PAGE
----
They can’t afford to pay tuition, but really value a Catholic education. A compassionate principal takes them in, rents a spare classroom for filming for $1,000, and prayers to Padre Pio to somehow come up with the shortfall.
But the story wasn’t finished yet.
After our reporter and photographer were gone and school was out at 3 p.m., Palermo spotted an elderly couple she had never seen before in the schoolyard. And it went like a Christmas movie script from there.
“Can I help you?”
“We’d like to see the principal.”
“Oh, I’m the principal.”
“Can we set up a time to meet with you?”
“We can do that right now.”
Back in the school secretary’s office, the couple from Holy Family Church in South Pasadena said they wanted to sponsor a family but didn’t have any idea which family. Palermo mentioned how Angelus News, the archdiocese’s weekly magazine, had been out earlier today working on an article about four students being raised by their grandmother and uncle who couldn’t afford to pay tuition.
The couple said they’d like to support those kids, asking how much would their tuition was. The principal quickly calculated the total cost at $10,000, but explained she’d already raised $1,000 by renting a classroom to a film crew.
So she could hardly believe it when the couple said that would be fine.
When Palermo talked to Angelus News the next day, she remarked with some glee, “See, didn’t I say Padre Pio comes through every time? It was a miracle, but, you know, we have miracles happen all the time at All Saints.”
“Padre Pio! Padre Pio!”
As pastor of All Saints Church in El Sereno, Father Mario Pisano worked with Maria Palermo for seven years until he retired last year, becoming associate pastor. It didn’t really surprise the Minim religious order priest when she told him about the $9,000 donation to support four needy students.
“She’s obviously a fantastic lady,” he told Angelus News. “I don’t know how she does what she does at All Saints with the few students that we have in the school. But she is so active. You find her cleaning the bathrooms because we don’t have a janitor during the daytime. She finds somebody always to help out. They come and see and become benefactors. And she’s always outside talking to the students. Always.”
And he knows well about her deep faith and reliance on prayer. Especially to one saint.
“She always says, ‘Oh, no, don’t worry, Father. Father Pio is going to take care of us. Father Pio is going to provide,’” said Pisano. “ ‘Don’t worry, Father. Don’t worry.’ Padre Pio! Padre Pio!’ To me when I was pastor, she was a blessing.”
Licette Gonzalez first became involved with All Saints School as a parent. Alyssa is now in third-fourth grade, while Emily attends kindergarten. She’s taught T (Transitional) kindergarten, second and third grade, and this is her second year with third- and fourth-graders.
So, she’s seen both sides of being a teacher and a parent and wanting to keep the school open. She’s also witnessed up close how hard the principal works to accomplish that.
“As a teacher, I feel we’re closer,” she said. “I feel like almost we’re going to war together. Because we’re such a small school with a small staff, we don’t have the luxuries of doing the extras because we’re spread thin. Sometimes we don’t have a break. And where Maria needs help, we step in; and where we need help, Maria steps in.”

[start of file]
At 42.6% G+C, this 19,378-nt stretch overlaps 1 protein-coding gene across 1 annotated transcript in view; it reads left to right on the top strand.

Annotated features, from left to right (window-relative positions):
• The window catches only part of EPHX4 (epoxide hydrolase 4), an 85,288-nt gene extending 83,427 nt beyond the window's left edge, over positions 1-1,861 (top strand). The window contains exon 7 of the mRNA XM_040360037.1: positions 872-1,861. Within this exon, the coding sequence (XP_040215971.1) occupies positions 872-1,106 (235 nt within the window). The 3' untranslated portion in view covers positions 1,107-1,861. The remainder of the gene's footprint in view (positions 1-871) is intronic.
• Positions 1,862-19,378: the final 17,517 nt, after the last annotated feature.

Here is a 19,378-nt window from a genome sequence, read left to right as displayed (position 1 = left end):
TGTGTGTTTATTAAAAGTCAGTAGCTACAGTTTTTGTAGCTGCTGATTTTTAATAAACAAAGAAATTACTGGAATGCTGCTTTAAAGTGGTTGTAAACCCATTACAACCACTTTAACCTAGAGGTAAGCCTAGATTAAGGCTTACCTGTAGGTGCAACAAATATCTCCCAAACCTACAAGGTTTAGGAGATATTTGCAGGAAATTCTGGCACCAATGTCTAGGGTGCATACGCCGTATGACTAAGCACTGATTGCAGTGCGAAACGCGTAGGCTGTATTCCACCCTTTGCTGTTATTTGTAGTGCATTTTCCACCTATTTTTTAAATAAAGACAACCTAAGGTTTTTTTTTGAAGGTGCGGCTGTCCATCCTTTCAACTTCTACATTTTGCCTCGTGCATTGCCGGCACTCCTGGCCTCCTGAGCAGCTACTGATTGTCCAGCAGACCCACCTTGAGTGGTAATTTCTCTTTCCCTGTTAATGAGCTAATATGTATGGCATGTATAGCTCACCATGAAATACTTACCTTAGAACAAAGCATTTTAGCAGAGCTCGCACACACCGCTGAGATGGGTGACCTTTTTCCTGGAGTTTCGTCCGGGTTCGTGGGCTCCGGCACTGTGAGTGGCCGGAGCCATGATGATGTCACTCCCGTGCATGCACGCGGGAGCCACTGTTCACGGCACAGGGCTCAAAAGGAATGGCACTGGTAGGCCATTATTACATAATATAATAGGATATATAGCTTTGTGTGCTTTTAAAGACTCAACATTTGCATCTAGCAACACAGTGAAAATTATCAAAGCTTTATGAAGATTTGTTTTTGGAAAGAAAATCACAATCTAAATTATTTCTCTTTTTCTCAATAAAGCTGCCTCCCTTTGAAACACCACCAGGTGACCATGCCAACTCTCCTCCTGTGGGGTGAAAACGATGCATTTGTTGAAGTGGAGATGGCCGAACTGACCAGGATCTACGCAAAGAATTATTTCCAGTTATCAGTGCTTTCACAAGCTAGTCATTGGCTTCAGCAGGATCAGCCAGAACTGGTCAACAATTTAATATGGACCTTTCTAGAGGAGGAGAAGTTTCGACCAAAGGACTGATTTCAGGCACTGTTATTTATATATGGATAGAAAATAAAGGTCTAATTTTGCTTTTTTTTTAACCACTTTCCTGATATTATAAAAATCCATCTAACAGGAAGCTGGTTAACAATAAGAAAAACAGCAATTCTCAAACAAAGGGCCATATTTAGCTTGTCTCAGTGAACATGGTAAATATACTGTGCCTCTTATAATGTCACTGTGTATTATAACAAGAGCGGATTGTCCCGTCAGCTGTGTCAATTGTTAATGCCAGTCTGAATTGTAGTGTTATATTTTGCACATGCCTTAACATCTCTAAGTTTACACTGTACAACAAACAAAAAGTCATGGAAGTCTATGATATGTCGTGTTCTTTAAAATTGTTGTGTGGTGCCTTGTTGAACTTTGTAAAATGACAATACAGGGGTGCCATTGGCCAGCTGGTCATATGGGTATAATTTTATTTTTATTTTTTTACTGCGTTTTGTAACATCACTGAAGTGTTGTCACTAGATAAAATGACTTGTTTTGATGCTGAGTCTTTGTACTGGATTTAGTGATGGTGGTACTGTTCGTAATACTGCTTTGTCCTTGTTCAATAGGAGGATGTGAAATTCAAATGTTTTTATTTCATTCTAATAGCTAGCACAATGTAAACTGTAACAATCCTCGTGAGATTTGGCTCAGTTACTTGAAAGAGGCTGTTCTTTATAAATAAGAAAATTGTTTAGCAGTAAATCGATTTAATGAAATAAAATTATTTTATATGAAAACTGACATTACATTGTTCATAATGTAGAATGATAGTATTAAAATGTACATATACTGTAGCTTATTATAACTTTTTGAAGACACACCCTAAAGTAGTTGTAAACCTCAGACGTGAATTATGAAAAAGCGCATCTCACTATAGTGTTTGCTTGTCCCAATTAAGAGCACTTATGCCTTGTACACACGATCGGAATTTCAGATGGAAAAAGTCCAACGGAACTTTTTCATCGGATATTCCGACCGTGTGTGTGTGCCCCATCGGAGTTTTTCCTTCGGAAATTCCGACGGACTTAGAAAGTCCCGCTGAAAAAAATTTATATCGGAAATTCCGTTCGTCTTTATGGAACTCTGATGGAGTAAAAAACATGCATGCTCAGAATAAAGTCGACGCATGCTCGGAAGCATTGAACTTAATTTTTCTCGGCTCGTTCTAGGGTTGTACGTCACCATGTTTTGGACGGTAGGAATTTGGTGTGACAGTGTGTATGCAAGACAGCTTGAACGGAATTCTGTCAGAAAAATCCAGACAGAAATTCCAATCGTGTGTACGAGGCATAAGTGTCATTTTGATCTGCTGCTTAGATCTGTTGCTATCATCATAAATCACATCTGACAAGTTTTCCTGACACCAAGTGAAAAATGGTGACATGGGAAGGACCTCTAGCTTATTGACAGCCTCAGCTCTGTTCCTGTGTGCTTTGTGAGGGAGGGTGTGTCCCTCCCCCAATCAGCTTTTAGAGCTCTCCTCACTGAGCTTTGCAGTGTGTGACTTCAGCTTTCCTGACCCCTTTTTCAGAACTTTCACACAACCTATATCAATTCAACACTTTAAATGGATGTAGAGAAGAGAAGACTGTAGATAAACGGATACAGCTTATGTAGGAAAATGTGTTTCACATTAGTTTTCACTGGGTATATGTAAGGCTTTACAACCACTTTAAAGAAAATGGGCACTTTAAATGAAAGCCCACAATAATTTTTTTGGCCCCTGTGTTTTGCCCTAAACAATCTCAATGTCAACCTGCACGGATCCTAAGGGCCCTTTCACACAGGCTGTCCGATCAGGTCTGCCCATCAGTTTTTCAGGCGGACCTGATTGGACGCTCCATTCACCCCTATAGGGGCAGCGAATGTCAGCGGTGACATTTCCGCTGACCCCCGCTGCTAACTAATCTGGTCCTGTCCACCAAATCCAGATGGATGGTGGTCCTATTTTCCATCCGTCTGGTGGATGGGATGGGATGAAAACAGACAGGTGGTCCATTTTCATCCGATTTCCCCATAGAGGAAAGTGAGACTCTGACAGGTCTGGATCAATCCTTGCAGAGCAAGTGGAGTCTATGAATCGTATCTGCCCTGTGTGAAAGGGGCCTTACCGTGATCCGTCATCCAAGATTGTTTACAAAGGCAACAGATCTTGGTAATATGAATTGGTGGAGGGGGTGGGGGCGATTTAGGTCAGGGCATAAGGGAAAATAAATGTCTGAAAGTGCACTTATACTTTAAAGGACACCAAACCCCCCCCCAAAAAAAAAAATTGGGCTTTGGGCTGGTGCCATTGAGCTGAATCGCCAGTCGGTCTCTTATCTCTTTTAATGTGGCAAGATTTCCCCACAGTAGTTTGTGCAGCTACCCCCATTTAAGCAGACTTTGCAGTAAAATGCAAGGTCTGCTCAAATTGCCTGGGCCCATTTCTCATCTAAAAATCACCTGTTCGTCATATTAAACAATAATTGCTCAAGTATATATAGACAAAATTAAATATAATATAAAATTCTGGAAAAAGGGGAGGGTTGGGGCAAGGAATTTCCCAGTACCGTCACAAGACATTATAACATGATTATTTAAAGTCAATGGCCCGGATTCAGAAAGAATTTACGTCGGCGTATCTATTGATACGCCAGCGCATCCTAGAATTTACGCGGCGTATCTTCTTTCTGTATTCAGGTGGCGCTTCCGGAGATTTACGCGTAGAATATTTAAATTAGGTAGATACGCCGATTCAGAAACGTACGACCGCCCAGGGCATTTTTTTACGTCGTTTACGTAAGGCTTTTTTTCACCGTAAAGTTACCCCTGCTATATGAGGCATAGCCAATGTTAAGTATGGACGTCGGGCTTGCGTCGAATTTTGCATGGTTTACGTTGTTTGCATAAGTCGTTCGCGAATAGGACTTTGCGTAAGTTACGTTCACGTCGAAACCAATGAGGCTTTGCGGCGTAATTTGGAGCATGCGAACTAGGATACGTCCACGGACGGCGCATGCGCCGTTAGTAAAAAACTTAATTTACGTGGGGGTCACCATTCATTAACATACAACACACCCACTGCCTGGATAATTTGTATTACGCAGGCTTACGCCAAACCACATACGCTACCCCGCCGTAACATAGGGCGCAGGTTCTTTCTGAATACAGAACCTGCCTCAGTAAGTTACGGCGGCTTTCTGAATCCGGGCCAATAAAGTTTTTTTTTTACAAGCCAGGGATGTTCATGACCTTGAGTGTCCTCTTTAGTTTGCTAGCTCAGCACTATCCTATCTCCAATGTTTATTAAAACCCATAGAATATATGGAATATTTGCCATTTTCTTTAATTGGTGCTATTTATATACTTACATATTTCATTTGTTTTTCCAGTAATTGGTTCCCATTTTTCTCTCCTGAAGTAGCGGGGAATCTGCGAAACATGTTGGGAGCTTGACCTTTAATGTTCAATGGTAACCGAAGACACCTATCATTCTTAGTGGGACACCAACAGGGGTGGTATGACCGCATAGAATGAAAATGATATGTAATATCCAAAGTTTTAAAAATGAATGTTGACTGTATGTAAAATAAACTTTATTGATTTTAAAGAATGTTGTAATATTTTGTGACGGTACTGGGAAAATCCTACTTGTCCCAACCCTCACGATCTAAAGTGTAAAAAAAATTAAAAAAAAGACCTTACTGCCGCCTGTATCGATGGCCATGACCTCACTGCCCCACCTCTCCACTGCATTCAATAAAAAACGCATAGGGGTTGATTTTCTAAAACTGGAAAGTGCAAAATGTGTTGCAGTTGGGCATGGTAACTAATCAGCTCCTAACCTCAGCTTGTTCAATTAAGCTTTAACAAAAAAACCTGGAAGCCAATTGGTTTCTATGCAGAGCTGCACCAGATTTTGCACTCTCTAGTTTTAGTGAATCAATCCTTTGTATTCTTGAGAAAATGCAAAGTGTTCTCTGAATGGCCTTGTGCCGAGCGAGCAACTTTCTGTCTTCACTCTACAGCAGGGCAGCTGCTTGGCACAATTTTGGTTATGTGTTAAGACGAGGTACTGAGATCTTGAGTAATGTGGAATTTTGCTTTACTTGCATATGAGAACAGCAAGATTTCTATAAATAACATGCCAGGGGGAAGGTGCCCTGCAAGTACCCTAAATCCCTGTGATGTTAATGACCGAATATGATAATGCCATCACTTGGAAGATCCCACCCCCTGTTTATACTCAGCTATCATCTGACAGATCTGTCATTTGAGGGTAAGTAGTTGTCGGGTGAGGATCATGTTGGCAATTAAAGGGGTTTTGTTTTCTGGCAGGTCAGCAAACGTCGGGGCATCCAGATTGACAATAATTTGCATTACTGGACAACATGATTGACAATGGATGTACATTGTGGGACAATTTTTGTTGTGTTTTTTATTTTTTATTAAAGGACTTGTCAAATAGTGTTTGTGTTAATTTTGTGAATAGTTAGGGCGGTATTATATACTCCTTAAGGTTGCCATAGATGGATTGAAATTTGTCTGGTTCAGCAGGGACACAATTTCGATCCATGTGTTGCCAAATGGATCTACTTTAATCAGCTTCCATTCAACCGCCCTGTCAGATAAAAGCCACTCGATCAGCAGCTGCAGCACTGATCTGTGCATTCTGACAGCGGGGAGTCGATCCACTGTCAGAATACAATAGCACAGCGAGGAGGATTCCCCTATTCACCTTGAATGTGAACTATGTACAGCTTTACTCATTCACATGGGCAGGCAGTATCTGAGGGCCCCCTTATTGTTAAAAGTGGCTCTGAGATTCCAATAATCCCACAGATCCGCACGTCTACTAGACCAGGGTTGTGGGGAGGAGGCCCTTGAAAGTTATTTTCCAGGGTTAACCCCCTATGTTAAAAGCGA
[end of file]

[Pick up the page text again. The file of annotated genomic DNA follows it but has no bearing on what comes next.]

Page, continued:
But the principal has touched Gonzalez in another way.
“As a friend, she has made me more faith-filled,” she confided. “I’m a product of the Catholic school system, and in May will be getting my master’s from Mount St. Mary’s. But since I’ve met Maria, she’s really opened my mind as far as my faith and, like, power prayer. She prays about everything, and that’s what I love about her. If something is wrong at school or with any of our families, she just goes into prayer mode.
“And, of course, Padre Pio is her favorite. When it looks like we have our backs against the wall and this is it, Maria pulls out a miracle. It’s her faith, and she projects that onto us. Every faculty meeting must have something to do with religion or faith. Not just as a teacher, but our own personal faith. Because if we don’t have a strong faith, we can’t teach.”
As a parent, Jennifer Quintero has known Palermo since her own daughter, Ruby, started going to All Saints School. And this year, her son Dean, 4, is the only member of the pre-K class. Her husband and younger twin sisters attended the school.
So, she knew about the closeness and family atmosphere of the El Sereno parochial school. And she especially liked its “smallness.” But she couldn’t imagine how stressful it must be to keep the little school up and running.
“Maria’s doing an awfully good job managing the school, leading us,” she said. “It’s a family here, and the faith is strong. My kids talk about what they’ve learned about Jesus. So it gives them direction to believe as young kids.
“It counts for a lot that she’s stayed here so long when she could be making a lot more money in public or even a well-off Catholic school. But she’s happy what she’s doing. It’s a work of her heart.”
About the four students and Holy Family couple who started Angelus News on this evolving piece, Quintero has no doubts. “That is a miracle,” she said with a growing grin. “It’s a real Christmas story.”